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      A calcium antagonist vs a non-calcium antagonist hypertension treatment strategy for patients with coronary artery disease. The International Verapamil-Trandolapril Study (INVEST): a randomized controlled trial.


      Verapamil, Treatment Outcome, therapeutic use, Sodium Chloride Symporter Inhibitors, Middle Aged, Male, Indoles, drug therapy, complications, Hypertension, Hydrochlorothiazide, Humans, Heart Rate, Female, Drug Therapy, Combination, Diuretics, Coronary Artery Disease, Calcium Channel Blockers, Blood Pressure, Atenolol, adverse effects, Antihypertensive Agents, Angiotensin-Converting Enzyme Inhibitors, Aged, Adrenergic beta-Antagonists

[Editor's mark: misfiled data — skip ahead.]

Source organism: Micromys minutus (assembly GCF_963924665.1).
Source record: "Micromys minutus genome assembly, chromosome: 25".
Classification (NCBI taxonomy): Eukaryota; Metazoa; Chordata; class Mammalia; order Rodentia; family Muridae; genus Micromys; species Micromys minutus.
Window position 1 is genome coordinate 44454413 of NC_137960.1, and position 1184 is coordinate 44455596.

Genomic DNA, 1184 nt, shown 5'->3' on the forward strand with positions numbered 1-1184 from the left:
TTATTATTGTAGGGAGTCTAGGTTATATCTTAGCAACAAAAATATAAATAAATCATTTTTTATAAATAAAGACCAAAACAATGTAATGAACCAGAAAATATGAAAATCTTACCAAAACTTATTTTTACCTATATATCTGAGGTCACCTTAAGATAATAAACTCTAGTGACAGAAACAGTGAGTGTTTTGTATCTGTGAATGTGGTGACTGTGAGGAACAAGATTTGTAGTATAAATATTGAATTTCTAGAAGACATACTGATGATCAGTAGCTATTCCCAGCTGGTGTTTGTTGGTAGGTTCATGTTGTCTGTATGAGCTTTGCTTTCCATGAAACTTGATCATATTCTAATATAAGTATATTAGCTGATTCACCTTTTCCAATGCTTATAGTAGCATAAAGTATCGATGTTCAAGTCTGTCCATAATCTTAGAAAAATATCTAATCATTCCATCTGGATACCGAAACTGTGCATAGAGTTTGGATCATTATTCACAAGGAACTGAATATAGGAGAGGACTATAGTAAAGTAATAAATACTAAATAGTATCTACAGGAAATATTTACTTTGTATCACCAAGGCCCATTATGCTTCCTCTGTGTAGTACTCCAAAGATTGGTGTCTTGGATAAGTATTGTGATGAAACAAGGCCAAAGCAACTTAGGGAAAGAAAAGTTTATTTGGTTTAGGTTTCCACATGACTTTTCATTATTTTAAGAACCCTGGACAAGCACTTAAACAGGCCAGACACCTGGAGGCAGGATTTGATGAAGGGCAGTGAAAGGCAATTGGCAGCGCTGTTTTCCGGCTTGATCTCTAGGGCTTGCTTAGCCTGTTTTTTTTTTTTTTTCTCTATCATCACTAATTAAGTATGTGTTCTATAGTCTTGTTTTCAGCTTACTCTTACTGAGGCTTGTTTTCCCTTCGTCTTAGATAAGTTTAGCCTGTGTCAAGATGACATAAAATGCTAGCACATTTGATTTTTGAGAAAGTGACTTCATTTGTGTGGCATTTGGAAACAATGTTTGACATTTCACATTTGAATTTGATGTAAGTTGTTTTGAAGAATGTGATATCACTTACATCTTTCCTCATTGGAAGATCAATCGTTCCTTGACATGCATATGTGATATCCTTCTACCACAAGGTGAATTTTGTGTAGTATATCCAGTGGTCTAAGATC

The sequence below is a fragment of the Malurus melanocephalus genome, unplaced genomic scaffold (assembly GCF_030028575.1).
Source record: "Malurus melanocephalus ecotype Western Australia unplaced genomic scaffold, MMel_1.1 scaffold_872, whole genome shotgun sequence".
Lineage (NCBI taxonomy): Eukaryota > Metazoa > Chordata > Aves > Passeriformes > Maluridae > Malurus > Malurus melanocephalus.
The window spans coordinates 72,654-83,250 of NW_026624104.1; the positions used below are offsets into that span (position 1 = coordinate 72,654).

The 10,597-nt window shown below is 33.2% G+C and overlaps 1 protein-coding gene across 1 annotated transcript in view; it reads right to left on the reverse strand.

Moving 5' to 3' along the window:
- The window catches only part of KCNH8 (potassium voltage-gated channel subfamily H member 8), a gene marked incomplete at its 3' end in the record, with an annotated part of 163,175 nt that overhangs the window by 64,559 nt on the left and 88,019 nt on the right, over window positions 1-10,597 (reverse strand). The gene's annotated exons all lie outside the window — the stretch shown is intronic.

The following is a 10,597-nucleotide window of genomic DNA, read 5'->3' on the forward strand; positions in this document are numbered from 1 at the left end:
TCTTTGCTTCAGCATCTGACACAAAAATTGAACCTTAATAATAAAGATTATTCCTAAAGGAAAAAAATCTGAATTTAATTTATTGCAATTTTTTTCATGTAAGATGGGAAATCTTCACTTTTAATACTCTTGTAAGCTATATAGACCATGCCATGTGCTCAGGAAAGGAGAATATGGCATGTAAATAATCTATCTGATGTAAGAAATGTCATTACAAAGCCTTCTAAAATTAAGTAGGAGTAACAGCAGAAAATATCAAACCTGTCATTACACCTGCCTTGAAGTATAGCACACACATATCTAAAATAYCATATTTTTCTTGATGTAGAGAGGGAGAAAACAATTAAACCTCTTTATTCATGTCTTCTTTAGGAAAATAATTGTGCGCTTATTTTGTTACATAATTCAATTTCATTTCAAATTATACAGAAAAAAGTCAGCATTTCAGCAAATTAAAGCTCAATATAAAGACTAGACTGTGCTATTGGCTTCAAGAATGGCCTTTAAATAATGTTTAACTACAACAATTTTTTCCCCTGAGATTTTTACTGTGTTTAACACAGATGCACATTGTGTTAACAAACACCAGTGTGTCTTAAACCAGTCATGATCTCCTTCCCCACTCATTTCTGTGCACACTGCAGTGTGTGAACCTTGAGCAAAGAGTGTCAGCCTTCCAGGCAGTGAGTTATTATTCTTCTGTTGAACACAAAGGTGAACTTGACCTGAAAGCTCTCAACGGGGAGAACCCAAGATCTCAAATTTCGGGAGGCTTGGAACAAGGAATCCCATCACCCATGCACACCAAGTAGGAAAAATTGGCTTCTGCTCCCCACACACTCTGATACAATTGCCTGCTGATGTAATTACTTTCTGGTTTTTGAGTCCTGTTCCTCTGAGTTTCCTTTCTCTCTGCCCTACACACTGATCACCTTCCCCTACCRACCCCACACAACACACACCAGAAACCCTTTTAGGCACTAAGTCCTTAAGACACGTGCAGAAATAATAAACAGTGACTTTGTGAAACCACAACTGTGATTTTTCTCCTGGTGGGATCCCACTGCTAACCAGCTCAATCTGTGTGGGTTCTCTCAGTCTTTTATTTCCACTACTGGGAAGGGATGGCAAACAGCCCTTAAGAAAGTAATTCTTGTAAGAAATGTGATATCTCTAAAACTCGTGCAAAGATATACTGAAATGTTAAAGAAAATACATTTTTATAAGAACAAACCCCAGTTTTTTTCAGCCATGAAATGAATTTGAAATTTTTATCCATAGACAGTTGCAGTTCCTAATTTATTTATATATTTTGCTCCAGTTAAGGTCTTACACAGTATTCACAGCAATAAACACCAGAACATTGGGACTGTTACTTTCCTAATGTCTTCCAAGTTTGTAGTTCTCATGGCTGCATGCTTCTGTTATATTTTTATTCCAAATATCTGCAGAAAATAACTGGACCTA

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          Despite evidence of efficacy of antihypertensive agents in treating hypertensive patients, safety and efficacy of antihypertensive agents for coronary artery disease (CAD) have been discerned only from subgroup analyses in large trials. To compare mortality and morbidity outcomes in patients with hypertension and CAD treated with a calcium antagonist strategy (CAS) or a non-calcium antagonist strategy (NCAS). Randomized, open label, blinded end point study of 22 576 hypertensive CAD patients aged 50 years or older, which was conducted September 1997 to February 2003 at 862 sites in 14 countries. Patients were randomly assigned to either CAS (verapamil sustained release) or NCAS (atenolol). Strategies specified dose and additional drug regimens. Trandolapril and/or hydrochlorothiazide was administered to achieve blood pressure goals according to guidelines from the sixth report of the Joint National Committee on Prevention, Detection, Evaluation, and Treatment of High Blood Pressure (JNC VI) of less than 140 mm Hg (systolic) and less than 90 mm Hg (diastolic); and less than 130 mm Hg (systolic) and less than 85 mm Hg (diastolic) if diabetes or renal impairment was present. Trandolapril was also recommended for patients with heart failure, diabetes, or renal impairment. Primary: first occurrence of death (all cause), nonfatal myocardial infarction, or nonfatal stroke; other: cardiovascular death, angina, adverse experiences, hospitalizations, and blood pressure control at 24 months. At 24 months, in the CAS group, 6391 patients (81.5%) were taking verapamil sustained release; 4934 (62.9%) were taking trandolapril; and 3430 (43.7%) were taking hydrochlorothiazide. In the NCAS group, 6083 patients (77.5%) were taking atenolol; 4733 (60.3%) were taking hydrochlorothiazide; and 4113 (52.4%) were taking trandolapril. After a follow-up of 61 835 patient-years (mean, 2.7 years per patient), 2269 patients had a primary outcome event with no statistically significant difference between treatment strategies (9.93% in CAS and 10.17% in NCAS; relative risk [RR], 0.98; 95% confidence interval [CI], 0.90-1.06). Two-year blood pressure control was similar between groups. The JNC VI blood pressure goals were achieved by 65.0% (systolic) and 88.5% (diastolic) of CAS and 64.0% (systolic) and 88.1% (diastolic) of NCAS patients. A total of 71.7% of CAS and 70.7% of NCAS patients achieved a systolic blood pressure of less than 140 mm Hg and diastolic blood pressure of less than 90 mm Hg. The verapamil-trandolapril-based strategy was as clinically effective as the atenolol-hydrochlorothiazide-based strategy in hypertensive CAD patients.

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